• Backward (cv or not) - Start from full model and remove variables one by one. It CV accuracy improves by removing any variable, discard it.
    • Mixed (or stepwise) - Use a mix of above to techniques.
    • Permutations
    • Using feature importance - Use random forest, gbm, xgboost feature selection feature.
    • Apply some stats’ logic such as chi-square test, anova.

Data manipulation technique could be different for every problem :

  • Time series : You can calculate moving averages, derivatives. Remove outliers.
  • Text : Useful techniques are tfidf, countvectorizers, word2vec, svd (dimensionality reduction). Stemming, spell checking, sparse matrices, likelihood encoding, one hot encoding (or dummies), hashing.
  • Image classification: Here you can do scaling, resizing, removing noise (smoothening), annotating etc
  • Sounds : Calculate Furrier Transforms , MFCC (Mel frequency cepstral coefficients), Low pass filters etc
  • Everything else : Univariate feature transformations (like log +1 for numerical data), feature selections, treating null values, removing outliers, converting categorical variables to numeric.

3. Can you elaborate cross validation strategy?

Cross validation means that from my main set, I create RANDOMLY 2 sets. I built (train) my algorithm with the first one (let’s call it training set) and score the other (let’s call it validation set). I repeat this process multiple times and always check how my model performs on the test set in respect to the metric I want to optimise.

The process may look like:

  • For 10 (you choose how many X) times
  • Split the set in training (50%-90% of the original data)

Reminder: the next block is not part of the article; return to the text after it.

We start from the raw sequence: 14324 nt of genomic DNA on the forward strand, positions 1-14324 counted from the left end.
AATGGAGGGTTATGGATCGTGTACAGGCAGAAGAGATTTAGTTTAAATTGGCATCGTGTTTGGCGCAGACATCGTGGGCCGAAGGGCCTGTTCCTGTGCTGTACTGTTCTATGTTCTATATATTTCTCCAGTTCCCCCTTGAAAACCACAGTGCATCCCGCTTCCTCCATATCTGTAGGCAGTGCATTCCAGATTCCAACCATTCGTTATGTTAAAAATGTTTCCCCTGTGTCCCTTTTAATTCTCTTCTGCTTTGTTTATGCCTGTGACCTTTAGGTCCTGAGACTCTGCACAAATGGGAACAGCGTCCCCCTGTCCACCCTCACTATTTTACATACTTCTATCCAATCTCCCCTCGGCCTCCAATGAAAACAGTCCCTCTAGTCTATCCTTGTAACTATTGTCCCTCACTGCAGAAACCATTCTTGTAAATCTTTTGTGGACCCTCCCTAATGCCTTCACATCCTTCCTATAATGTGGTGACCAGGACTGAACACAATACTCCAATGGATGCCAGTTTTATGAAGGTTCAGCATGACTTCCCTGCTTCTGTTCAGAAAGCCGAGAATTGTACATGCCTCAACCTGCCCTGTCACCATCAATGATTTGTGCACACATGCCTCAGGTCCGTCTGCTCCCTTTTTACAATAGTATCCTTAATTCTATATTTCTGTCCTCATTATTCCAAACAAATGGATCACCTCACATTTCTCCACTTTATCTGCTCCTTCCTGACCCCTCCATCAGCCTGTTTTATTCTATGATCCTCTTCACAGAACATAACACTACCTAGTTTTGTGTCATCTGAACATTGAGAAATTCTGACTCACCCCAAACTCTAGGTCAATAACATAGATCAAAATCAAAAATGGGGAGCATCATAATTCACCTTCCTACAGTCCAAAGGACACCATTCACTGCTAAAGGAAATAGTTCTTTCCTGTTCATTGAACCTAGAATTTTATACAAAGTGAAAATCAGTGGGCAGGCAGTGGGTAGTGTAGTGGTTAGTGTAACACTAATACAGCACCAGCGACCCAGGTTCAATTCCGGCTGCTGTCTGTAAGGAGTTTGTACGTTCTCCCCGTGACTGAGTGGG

• And validation (50%-10% of the original data)
  • Then fit the algorithm on the training set
  • Score the validation set.
  • Save the result of that scoring in respect to the chosen metric.
  • Calculate the average of these 10 (X) times. That how much you expect this score in real life and is generally a good estimate.
  • Remember to use a SEED to be able to replicate these X splits
  • Other things to consider is Kfold and stratified KFold . Read here. For time sensitive data, make certain you always the rule of having past predicting future when testing’s.

4. Can you please explain some techniques used for cross validation?

  • Kfold
  • Stratified Kfold
  • Random X% split
  • Time based split
  • For large data, just one validation set could suffice (like 20% of the data – you don’t need to do multiple times).

5. How did you improve your skills in machine learning? What training strategy did you use?

I did a mix of stuff in 2. Plus a lot of self-research. Alongside, programming and software (in java) and A LOT of Kaggling ☺

6. Which are the most useful python libraries for a data scientist ?

Below are some libraries which I find most useful in solving problems:

  • Data Manipulation
  • Numpy
  • Scipy
  • Pandas
  • Data Visualization
  • Matplotlib
  • Machine Learning / Deep Learning
  • Xgboost
  • Keras
  • Nolearn
  • Gensim
  • Scikit image
  • Natural Language Processing
  • NLTK

7. What are useful ML techniques / strategies to impute missing values or predict categorical label when all the variables are categorical in nature.

Imputing missing values is a critical step. Sometimes you may find a trend in missing values. Below are some techniques I use:

  • Use mean, mode, median for imputation
  • Use a value outside the range of the normal values for a variable. like -1 ,or -9999 etc.